Don’t Push the Green Button
May 15, 2010 Leave a comment
Having seen Iron Man 2, and then engaged in some thought and discussion about super heroes, I have come to conclude that the current crop of comic book heroes are the wrong ones for our society. Last time I mentioned the naivete of the Superman and Spiderman protagonists, and I will say the same rules extend to Iron Man. In a major way, the former characters are quite different from Tony Stark. While the three suited-up men are always humbled by the formidability of their respective foes, the unsuited Tony Stark is not as bumbling as Peter Parker or Clark Kent. But underlying Stark’s rock star persona is an earnest search for meaning and a desire to single-handedly bring world peace. While these are nice sentiments becoming the likes of Madonna or Bono, the hero’s god-like abilities and achievements put him in a plane that does not intersect the viewer’s reality.
The most prominent offense of most super heroes is their ability to dodge the issues we must face in real life. Early in Iron Man 2, the viewer discovers Stark is slowly being poisoned. Without revealing too much of an utterly gripping plot, its safe to say that through a combination of deus ex machina and good old gumption, Stark is able to invent his way out of death–apparently overnight. You might pause and ask if it is contradictory to shoot down Stark’s grit and determination as undesirable since I have previously defended the “bootstraps” idea of success in America. The difference is that in reality, hard work is hard.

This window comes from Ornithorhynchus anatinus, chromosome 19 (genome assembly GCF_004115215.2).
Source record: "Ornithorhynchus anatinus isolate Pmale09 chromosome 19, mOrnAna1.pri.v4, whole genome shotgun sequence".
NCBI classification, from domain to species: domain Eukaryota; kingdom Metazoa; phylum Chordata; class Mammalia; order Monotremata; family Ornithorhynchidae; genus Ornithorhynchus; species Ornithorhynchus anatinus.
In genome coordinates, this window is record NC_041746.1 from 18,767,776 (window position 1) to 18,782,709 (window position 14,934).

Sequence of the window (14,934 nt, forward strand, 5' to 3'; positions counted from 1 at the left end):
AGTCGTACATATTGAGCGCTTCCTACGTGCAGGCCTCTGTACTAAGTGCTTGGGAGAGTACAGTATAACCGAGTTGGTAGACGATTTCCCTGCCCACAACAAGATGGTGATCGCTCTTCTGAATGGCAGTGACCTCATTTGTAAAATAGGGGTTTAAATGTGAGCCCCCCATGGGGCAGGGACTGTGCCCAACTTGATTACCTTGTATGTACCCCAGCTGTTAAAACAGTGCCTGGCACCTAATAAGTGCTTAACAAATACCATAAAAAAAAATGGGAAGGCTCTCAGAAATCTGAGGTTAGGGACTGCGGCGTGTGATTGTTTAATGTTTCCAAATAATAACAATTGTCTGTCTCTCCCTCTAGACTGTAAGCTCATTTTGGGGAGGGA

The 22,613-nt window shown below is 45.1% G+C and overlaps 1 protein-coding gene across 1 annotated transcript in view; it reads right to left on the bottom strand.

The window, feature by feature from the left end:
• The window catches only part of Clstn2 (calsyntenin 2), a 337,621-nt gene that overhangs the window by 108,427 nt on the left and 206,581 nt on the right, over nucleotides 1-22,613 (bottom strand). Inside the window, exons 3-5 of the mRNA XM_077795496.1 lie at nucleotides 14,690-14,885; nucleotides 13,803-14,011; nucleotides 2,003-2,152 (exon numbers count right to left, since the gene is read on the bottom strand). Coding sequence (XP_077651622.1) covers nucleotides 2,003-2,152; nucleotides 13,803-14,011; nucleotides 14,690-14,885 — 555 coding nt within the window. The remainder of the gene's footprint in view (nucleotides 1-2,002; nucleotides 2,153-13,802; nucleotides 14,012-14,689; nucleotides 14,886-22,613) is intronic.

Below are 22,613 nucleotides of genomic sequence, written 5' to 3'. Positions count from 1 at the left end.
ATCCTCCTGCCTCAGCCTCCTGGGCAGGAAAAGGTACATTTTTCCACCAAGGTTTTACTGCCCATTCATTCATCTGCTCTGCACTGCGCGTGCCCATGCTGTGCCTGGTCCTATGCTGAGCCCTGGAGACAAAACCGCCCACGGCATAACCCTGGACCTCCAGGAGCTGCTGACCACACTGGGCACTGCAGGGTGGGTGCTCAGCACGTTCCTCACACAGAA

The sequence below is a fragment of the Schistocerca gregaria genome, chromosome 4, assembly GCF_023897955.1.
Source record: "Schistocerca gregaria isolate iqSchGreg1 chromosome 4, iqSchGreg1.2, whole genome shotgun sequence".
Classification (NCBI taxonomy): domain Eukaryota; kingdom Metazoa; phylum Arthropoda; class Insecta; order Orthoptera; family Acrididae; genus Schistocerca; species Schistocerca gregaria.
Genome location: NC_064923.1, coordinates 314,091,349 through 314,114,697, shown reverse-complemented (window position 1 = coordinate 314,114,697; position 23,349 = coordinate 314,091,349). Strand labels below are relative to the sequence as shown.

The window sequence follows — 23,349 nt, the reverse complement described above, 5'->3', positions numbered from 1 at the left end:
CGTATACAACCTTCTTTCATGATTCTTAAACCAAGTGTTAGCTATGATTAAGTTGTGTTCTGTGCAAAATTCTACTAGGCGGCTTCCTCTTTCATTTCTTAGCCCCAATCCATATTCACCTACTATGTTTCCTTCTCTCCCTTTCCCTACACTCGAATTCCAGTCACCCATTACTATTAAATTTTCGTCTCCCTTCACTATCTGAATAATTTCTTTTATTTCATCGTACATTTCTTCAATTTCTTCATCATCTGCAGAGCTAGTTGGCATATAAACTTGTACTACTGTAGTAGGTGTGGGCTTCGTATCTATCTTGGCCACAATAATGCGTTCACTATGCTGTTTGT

On the silver screen and in comic book pages, mythical heroes can magically make super devices and single-handedly resolve eternal dilemmas overnight. But satisfying narratives need profound sacrifice–whether it is blood, sweat, or forbearance. That is why the Gospel is so naturally compelling: God as Christ submitted to reality as we experience it, facing humiliation and death to bring a ringing victory over sin. Many exemplary stories shine because of their portrayal of sacrifice, but for most comic book heroes sacrifice is either superficial or arbitrary.
The heroes that defy this trend tend not to be so singular or over the top. The X-Men franchise is pretty solid, but the best may be Batman. In The Dark Knight, Bruce Wayne and his fellow players must come to terms with a gritty world populated by jaded citizens and fallible heroes, a world that offers only heartbreak and insurmountable moral dilemmas. While Batman is a rich, technological whiz like Tony Stark, he is not in danger of teaching the moral that pushing a green button will magically make life better. Neither does Batman feed the idea that there are certain exceptional individuals we should look to solve our problems. Rather, The Dark Knight emphasizes the democratization of morality and virtue, which is clearly born out in the climactic ferry boat stand off.
We may look to comic book blockbusters as just a little vacuous, harmless entertainment, but we should not be lulled into an unconscious acceptance of their implicit worldview. Not all comic book movies were created equal, and I am not talking in terms of computer graphics and explosions. It matters just how one goes about saving the world.